In HSDT mode, the data samples on each change of the clock lane(DDR clock), with LSBit shifting out first. The type of the packet is determined by the first byte of the packet, called Data Identification (DI). DI also has a Virtual Channel (VC) field, making lane sharing possible with maximum of 4 devices. However, display modules are only support VC 0. The last byte is a ECC byte calculated from the first 3 bytes. For example, the above packet has DI value 0x05, as a DCS short write command. The second packet is a special packet called End of Transmission Packet (EoTp), indicates the end of current transmission.


In DSI command mode, the host communicates with the peripheral by using different commands, including Display Command Set (DCS). If you have experience playing with some LCD or OLED display modules, you will find out that no matter which interface are used, some initialization sequence must be written to the module before it can function normally. These sequence contain the necessary drive voltage and clock settings, the type of the panel, the internal memory layout and many other parameters. For 4-line SPI or DBI(8080/6800 MCU interface) interfaces, commands are written by using a special signal called D/CX, which indicates the data currently being transmitted is a command or data. On MIPI-DSI, this is replaced with a command called DCS. Vendor specific command can be wrapped inside DCS packets, so the panel initialization process can be carried out by host.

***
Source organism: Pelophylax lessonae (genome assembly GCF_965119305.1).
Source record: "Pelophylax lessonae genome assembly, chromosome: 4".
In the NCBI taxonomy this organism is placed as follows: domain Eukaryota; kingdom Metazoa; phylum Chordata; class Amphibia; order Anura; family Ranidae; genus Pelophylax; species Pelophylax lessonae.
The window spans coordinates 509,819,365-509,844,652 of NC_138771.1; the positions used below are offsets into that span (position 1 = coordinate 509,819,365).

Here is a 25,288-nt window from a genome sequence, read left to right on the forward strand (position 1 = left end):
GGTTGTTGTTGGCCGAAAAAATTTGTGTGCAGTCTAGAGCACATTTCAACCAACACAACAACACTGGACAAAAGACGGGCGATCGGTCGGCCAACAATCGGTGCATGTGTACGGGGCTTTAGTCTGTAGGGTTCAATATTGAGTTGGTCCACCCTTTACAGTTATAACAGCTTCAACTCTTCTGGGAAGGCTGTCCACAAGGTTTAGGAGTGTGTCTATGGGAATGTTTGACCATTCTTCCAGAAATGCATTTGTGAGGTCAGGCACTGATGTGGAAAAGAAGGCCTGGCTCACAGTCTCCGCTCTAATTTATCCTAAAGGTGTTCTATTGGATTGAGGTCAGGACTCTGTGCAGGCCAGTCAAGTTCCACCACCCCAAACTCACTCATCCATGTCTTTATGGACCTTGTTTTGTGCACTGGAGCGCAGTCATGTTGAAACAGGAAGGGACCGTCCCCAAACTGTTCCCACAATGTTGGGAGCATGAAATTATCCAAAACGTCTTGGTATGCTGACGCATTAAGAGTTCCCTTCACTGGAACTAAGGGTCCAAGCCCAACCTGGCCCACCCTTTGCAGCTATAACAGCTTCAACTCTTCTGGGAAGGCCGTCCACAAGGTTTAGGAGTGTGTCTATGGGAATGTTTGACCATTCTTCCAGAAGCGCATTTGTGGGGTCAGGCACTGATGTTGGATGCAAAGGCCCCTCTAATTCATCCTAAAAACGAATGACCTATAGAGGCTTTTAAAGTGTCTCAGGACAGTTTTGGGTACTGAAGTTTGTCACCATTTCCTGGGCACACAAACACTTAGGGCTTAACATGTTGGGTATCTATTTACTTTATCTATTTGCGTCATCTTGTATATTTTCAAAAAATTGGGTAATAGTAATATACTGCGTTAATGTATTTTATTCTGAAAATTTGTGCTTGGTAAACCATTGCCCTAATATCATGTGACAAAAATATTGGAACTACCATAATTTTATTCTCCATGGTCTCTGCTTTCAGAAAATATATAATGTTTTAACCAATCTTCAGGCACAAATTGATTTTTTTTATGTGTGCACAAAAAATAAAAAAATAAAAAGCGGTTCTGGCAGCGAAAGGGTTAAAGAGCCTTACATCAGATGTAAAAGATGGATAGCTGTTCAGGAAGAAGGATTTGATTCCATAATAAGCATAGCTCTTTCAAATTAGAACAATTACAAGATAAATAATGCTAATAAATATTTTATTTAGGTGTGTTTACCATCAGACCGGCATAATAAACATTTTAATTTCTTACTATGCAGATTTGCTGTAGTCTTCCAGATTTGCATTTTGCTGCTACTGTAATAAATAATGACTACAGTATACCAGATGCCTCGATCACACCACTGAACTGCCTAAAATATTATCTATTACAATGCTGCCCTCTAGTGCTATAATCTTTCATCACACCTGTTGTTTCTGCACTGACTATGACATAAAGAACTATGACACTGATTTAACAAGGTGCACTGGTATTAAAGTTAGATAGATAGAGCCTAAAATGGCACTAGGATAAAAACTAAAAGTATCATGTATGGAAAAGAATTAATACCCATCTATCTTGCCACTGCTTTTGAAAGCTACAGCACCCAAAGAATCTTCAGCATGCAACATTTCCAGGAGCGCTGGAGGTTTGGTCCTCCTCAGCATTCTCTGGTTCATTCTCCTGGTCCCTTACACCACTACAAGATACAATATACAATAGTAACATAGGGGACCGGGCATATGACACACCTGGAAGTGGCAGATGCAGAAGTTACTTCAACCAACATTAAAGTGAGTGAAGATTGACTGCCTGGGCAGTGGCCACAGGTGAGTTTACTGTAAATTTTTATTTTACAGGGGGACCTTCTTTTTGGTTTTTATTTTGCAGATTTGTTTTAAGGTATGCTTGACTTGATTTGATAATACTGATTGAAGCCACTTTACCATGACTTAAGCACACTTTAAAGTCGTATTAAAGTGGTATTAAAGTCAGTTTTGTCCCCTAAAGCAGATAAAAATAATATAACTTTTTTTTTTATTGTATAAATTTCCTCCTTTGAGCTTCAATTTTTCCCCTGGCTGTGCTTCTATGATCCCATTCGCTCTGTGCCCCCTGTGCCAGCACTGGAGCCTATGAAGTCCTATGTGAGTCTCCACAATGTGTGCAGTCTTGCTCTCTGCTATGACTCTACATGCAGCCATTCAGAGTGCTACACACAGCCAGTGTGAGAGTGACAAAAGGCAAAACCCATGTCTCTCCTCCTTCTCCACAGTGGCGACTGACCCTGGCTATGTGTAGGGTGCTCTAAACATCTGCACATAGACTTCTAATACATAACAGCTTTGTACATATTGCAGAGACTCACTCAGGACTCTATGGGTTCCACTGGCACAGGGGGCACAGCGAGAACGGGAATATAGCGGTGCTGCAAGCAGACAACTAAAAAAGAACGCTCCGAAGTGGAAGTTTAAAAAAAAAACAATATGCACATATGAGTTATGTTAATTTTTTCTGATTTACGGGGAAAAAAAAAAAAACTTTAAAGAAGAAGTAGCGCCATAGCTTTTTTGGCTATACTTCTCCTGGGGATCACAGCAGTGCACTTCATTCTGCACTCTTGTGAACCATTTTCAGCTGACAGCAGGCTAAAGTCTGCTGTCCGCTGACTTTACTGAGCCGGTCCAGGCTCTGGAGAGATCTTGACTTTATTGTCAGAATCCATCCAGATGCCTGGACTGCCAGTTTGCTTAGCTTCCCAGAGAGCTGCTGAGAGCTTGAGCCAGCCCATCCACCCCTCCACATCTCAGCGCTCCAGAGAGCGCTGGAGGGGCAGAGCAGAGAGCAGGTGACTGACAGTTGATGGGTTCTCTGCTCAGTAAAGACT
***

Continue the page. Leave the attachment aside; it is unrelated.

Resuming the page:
Video Mode